In the second part of this two-part post on Firefly Community, on the subject of blogging about disability, I talk about what we should take into consideration when choosing terminology to use when blogging about (another person’s) disability.
This is the first part of a two-part post on Firefly Community on the subject of blogging about disability. In this part I talk about the potential power bloggers have to effect social change:
A friend shared a post today about the oft-quoted, and irksome phrase ‘Special babies only come to special people’, and it put me in mind of this short post I wrote two years ago:
Platitudes and Attitude.
A note to well-meaning people.
You say: ‘Special babies only come to special people’. I know you think you mean well, I know you think you are paying me a compliment. But you are not.
You are holding that phrase out in front of you like a talisman against the evil eye: reassuring yourself that it could never happen to you, because you are ordinary, just the same as everyone else, not ‘special’ or ‘different’ like I must be. There’s nothing about you that attract that kind of luck.
Well, guess what? I’m just like everyone else too. I’ve done nothing good or bad in my life to attract God’s eye, either.
I’m just like YOU.
This little boy is my baby, I carried him in my womb, fed him at my breast and he’s one of only three people who can call me ‘Mummy’. That’s the most special thing in all the world. And the most ordinary.
Down’s Syndrome does not discriminate.
We are all born without prejudice. One thing I have noticed about very young children is that, presented with an unfamiliar person or situation, they seem to look for something recognisable to help them make sense of what they do not yet understand. Thus, if Freddie sees a man with white hair and beard then, no matter what the man’s skin colour, style of dress, or how many arms and legs he has, Freddie will interpret him as a ‘Grandad’. He focuses on the similarities and not the differences. Small children see the world through eyes unclouded by acquired prejudices, which is why, in thought and word, they so often cut right to the heart of the matter … and the person.
I hope Freddie will always retain this ability. What a pity so many of us lose it.
‘Think what it’ll do to your children if you have a baby with Down’s.’
Those were my mother’s words when I got the results of my nuchal scan.
I think the following pictures tell you all you need to know about the relationship between Freddie and Big Sister (Big Brother is camera shy, but has become very adept at wiping noses and not reacting when Freddie jumps on him and licks his stubbly cheeks. Slowly.)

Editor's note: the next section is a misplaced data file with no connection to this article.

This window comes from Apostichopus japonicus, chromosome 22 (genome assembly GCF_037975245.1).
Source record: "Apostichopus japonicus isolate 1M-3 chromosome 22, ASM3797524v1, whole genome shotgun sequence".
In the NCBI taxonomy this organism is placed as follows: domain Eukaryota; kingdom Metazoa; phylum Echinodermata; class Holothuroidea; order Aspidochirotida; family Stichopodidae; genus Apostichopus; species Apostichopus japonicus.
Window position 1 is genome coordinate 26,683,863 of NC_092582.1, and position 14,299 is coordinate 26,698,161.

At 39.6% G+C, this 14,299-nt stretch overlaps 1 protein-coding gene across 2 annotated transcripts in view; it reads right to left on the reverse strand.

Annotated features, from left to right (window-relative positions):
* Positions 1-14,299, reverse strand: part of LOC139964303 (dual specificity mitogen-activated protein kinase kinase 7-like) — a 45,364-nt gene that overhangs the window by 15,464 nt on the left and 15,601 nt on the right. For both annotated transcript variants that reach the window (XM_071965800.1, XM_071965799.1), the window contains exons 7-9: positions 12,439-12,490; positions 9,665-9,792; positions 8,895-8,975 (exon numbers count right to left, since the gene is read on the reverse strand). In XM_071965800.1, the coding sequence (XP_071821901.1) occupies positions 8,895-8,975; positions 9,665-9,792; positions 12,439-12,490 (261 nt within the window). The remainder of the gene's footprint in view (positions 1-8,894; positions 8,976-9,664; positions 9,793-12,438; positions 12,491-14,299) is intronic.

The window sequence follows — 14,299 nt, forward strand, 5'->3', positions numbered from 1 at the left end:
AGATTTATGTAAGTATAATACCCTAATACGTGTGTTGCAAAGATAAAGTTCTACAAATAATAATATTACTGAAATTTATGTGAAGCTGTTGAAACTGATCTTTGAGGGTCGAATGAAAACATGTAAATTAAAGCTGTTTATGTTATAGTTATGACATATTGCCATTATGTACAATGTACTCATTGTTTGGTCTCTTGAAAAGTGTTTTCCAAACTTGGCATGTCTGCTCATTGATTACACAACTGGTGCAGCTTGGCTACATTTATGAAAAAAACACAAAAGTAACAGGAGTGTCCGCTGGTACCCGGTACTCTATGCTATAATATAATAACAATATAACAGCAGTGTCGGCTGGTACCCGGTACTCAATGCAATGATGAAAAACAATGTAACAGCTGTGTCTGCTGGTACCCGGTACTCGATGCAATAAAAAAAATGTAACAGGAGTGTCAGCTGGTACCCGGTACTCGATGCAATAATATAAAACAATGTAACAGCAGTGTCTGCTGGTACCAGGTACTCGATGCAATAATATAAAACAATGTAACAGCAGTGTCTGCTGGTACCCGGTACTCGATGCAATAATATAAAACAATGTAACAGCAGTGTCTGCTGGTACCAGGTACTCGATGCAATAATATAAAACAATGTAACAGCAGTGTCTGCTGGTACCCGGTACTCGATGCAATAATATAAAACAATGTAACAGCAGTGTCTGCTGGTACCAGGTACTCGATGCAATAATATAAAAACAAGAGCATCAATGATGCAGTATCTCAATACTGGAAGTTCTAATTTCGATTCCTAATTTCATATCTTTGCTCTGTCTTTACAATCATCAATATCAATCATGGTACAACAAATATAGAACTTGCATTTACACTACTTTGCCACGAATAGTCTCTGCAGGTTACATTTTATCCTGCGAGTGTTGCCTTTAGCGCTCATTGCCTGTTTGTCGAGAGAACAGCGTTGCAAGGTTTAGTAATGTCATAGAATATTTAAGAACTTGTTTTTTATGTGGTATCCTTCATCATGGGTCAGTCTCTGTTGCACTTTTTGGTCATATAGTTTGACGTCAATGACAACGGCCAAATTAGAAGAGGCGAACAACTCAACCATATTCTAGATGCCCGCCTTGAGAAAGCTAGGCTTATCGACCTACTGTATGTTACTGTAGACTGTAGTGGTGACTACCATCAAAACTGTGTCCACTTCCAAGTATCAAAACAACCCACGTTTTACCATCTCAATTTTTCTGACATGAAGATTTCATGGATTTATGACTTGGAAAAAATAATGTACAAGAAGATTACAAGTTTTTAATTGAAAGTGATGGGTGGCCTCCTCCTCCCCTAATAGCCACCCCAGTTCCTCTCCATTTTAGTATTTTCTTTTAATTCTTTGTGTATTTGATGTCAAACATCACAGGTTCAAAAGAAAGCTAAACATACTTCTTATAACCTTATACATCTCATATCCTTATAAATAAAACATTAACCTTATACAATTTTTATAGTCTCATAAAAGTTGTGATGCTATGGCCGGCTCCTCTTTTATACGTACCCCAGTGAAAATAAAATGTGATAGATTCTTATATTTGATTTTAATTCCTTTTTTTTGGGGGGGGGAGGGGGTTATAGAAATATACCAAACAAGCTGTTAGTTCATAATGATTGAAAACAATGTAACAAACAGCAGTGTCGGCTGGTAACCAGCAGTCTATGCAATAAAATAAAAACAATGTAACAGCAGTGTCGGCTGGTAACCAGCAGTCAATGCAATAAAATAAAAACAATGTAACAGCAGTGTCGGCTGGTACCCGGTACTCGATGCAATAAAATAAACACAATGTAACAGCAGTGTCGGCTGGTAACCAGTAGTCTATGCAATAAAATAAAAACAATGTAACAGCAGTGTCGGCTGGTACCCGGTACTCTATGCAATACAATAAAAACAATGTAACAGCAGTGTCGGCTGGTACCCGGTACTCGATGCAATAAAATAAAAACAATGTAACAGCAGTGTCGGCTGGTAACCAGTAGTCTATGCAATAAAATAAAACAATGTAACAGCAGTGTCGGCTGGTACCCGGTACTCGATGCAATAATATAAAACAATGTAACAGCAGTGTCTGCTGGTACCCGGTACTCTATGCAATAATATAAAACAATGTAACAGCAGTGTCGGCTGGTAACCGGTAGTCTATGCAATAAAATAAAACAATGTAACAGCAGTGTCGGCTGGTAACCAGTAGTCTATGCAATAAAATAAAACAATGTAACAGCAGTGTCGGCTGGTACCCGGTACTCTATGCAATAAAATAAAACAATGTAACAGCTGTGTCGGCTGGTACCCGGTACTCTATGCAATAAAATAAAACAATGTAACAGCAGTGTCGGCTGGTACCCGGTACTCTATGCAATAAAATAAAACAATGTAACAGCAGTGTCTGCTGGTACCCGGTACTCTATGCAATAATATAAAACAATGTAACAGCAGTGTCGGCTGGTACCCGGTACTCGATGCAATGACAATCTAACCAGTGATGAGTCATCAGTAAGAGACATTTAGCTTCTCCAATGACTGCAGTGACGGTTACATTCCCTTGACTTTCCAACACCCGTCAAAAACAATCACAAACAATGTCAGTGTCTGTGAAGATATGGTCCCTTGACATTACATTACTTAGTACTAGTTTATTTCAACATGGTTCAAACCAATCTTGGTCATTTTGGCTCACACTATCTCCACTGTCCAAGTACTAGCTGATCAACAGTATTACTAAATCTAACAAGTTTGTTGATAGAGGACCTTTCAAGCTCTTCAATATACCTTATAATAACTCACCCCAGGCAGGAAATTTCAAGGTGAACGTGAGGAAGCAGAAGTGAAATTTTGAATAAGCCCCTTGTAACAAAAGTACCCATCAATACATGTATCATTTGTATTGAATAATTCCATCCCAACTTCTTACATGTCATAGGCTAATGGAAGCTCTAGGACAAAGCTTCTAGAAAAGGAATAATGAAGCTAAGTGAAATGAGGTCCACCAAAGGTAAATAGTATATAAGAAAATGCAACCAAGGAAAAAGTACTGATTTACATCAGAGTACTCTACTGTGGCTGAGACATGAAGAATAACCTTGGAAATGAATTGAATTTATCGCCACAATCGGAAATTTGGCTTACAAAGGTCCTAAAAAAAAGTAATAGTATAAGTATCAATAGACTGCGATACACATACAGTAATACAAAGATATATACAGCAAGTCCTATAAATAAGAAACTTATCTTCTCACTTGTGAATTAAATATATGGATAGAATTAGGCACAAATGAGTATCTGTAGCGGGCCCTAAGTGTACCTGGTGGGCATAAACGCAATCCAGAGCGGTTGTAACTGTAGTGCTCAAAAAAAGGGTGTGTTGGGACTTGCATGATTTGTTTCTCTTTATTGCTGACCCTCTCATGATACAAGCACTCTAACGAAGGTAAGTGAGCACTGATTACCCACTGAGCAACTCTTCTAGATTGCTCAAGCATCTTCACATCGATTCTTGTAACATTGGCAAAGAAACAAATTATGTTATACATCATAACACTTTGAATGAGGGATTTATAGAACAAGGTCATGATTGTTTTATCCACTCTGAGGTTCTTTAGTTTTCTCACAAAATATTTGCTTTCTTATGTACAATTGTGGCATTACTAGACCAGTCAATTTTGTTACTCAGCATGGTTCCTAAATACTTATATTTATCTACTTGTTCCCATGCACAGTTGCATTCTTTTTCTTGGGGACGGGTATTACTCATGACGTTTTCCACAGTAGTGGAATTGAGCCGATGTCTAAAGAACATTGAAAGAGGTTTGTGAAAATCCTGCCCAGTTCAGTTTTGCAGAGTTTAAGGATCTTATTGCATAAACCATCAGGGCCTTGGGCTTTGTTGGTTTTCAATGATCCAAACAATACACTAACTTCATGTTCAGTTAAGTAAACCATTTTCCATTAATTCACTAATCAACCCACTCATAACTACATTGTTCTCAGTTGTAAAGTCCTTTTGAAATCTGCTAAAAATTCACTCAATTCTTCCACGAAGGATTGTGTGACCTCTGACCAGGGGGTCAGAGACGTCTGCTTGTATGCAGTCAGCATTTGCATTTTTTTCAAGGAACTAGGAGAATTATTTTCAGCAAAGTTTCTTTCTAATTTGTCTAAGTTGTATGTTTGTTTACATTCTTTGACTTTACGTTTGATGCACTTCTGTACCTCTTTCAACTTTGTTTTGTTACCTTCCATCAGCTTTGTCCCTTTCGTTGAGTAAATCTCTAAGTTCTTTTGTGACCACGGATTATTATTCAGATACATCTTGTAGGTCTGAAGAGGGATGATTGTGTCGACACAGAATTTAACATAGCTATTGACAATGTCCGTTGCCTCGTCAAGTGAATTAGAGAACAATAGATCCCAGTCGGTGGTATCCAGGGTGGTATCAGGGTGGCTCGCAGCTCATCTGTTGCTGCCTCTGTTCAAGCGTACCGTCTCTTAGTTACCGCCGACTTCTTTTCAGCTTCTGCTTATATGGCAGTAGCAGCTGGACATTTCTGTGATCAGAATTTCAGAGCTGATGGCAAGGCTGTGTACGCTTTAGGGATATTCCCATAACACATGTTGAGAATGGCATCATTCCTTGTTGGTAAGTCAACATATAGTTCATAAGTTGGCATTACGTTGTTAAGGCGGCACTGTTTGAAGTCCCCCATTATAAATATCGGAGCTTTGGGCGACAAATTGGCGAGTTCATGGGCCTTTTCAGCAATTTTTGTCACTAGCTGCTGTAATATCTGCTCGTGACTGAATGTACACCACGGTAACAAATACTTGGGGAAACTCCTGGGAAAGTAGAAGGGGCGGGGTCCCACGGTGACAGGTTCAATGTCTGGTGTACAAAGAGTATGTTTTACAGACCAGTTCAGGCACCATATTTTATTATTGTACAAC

As for Granny — she thinks the sun shines out of his bum, which is just as well because his trousers are forever sliding down.
So far, it hasn’t been as bad as ‘they’ said it would be. Down Syndrome is not the future you would choose for your child, but it’s not the end of the world, either.
When I was told that there was a 1-in-12 chance that the baby I was carrying would have Down Syndrome, many people (medics and family members especially) were of the opinion that if I went ahead with the pregnancy my life would be over; I would have nothing to look forward to for the rest of my days but the incessant daily grind of being a carer, trying to meet the all-consuming needs of a disabled child.
I didn’t believe them.
So, with the life of my unborn child at stake, I closed my ears and dug in my heels.
I read many things that address the issues concerning ‘Special Needs’ families, some offering information and advice, some offering moral support and information. Many of the latter use phrases like ‘Warrior Mom’ and ‘Momma Bear’; they talk in highly emotive tones about the day-in-day-out struggle to meet their child’s needs and battle the prejudice of others. they are uplifting and inspiring; they make you sob into your morning coffee. While I have no doubt that many parents out there will find their experinces reflected in these articles, they do not reflect the experiences of all ‘Special Needs’ families. They do not reflect mine.
So, I wanted to offer an alternative view. I hope it will be a reassuring one. Because so far, life with an extra chromosome has been pretty ordinary.